The first set of eggs and the female parent, collected April 19th, 1864, are in the Museum of Natural History at Springfield, as also a male killed subsequently at the same locality in April; the second set, collected in April, 1866, are in the cabinet of Mr. E. A. Samuels; the third and fourth sets, collected April 28th and May 23d, 1869, are in that of Dr. William Wood, of East Windsor Hill, Conn. Although in each set the different eggs sometimes varied considerably from each other, neither of the three last present that remarkable range of variation exhibited by the first. * It is probable that some years more than one pair have nested on Mount Tom, but only one nest-site had been discovered before the present year.
I learn from Dr. Wood that this bird is every year seen also about Talcott Mountain, and that it probably regularly breeds there. The young
* See Proceedings of the Essex Institute, Vol. iv, p. 157.
obtained from it in 1862 Dr. Wood kept till the following fall, when they were sent to Professor Baird, and died at the Smithsonian Institution the succeeding spring. Mr. G. A. Boardman informs me that the Duck Hawk in summer keeps about the islands in the Bay of Fundy, and "breeds upon the high cliffs all along this bay.*”
As stated by me elsewhere, f the Duck Hawks repair to Mount Tom very early in the spring, and for a month or six weeks, as Mr. Bennett informs me, carefully watch and defend their eyrie. They often manifest even more alarm at this early period when it is approached than they do later when it contains eggs or young.
SPARROW Hawk. Falco sparverius Linn. In reference to this species, Dr. Wood communicates the following interesting fact. "A few years since a pair of Sparrow Hawks attacked and killed a pair of doves and took possession of the dove cot and laid four eggs. Being too familiar with the farmer's chickens they were shot, and I had the good fortune to obtain two of the eggs.”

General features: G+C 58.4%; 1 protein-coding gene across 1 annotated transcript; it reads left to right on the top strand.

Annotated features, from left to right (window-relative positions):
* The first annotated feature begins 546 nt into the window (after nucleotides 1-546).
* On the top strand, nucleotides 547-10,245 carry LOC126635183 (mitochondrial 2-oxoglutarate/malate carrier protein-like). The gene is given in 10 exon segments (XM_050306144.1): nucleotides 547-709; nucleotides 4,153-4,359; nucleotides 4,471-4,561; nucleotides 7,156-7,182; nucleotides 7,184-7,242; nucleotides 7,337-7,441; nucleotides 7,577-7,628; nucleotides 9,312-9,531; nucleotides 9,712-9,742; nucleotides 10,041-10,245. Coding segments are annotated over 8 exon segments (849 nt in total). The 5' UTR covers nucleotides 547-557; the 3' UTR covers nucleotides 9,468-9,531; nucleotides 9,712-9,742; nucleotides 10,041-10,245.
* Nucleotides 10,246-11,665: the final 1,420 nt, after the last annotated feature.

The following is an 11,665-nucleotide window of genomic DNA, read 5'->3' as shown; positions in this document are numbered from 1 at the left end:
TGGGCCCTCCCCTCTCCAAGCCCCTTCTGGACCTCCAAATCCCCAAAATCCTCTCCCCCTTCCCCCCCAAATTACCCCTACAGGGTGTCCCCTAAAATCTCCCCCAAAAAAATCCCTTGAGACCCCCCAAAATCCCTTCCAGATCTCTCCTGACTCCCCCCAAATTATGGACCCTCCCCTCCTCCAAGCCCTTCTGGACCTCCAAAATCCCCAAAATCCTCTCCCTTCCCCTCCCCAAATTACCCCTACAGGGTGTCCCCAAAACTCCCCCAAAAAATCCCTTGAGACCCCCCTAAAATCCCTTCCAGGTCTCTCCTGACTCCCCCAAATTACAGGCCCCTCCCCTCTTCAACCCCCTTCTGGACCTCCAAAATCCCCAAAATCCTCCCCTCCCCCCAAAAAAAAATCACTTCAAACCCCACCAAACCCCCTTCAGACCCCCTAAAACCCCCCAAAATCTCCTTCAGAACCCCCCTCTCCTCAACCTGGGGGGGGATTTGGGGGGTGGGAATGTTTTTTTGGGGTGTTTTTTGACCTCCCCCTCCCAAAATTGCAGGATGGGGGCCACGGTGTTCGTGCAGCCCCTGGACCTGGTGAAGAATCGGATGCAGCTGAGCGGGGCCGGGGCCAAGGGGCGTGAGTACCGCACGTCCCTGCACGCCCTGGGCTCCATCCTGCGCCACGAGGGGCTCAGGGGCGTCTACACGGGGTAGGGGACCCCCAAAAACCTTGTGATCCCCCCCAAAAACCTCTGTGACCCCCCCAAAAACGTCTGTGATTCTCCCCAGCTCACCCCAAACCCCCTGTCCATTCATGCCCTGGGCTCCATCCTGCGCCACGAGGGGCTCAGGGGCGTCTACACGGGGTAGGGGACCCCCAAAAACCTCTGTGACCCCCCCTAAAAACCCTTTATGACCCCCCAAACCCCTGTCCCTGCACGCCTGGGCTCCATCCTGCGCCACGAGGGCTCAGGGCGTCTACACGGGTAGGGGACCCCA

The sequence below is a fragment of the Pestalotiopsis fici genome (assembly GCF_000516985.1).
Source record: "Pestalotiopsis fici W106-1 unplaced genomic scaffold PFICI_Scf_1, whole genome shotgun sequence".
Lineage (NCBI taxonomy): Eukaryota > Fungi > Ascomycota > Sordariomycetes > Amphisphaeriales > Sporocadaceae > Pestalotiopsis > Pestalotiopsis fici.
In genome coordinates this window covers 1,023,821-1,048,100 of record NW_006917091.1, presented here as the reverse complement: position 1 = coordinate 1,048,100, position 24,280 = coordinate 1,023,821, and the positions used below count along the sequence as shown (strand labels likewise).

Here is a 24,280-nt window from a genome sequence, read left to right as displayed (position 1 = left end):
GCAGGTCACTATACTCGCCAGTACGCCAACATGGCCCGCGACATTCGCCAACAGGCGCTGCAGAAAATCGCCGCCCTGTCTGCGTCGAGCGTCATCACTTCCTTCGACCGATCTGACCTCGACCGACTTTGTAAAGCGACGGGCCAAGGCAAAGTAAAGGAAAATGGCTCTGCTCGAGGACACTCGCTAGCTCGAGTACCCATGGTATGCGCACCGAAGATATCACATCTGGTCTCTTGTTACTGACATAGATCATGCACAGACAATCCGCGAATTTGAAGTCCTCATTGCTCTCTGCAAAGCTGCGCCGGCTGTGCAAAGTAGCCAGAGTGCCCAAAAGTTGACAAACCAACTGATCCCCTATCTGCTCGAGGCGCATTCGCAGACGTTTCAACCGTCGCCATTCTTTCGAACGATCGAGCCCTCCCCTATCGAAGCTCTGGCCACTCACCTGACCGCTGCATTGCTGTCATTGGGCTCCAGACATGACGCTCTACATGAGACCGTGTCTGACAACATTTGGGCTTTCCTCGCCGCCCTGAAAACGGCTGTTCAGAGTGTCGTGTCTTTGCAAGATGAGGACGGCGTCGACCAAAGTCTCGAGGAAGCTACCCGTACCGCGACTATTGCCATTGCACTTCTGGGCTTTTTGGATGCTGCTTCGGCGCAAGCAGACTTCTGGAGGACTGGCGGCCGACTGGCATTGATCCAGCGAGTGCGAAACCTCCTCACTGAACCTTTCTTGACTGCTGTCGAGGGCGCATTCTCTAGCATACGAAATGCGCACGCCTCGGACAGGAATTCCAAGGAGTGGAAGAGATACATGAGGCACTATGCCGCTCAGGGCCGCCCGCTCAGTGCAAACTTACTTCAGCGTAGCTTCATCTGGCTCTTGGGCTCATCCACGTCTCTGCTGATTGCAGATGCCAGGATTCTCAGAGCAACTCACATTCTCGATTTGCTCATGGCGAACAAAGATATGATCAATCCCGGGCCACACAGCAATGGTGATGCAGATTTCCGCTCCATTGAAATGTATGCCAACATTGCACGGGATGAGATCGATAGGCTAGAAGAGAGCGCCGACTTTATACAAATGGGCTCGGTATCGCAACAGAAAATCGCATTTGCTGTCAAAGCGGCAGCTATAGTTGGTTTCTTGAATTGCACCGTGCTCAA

GOSHAWK. Astur atricapillus Bon. This species varies most remarkably in the number of its representatives seen in different years, and also in the same season at localities in Southern New England not far apart. Some winters the only season at which it is usually seen in Massachusetts - it is extremely rare, while the next it may be one of the most numerous species of its family. In years when it is generally common some of our most careful observers do not meet with it. Dr. Wood writes me, under date of October 22d, 1868, that with him "it has been a very rare winter visitor until the last winter, when they were more common than any of our rapacious birds. I mounted five specimens and sent away several for exchanges. I think twenty were shot within a radius of five miles. I have resided at East Windsor Hill twenty-one years, and have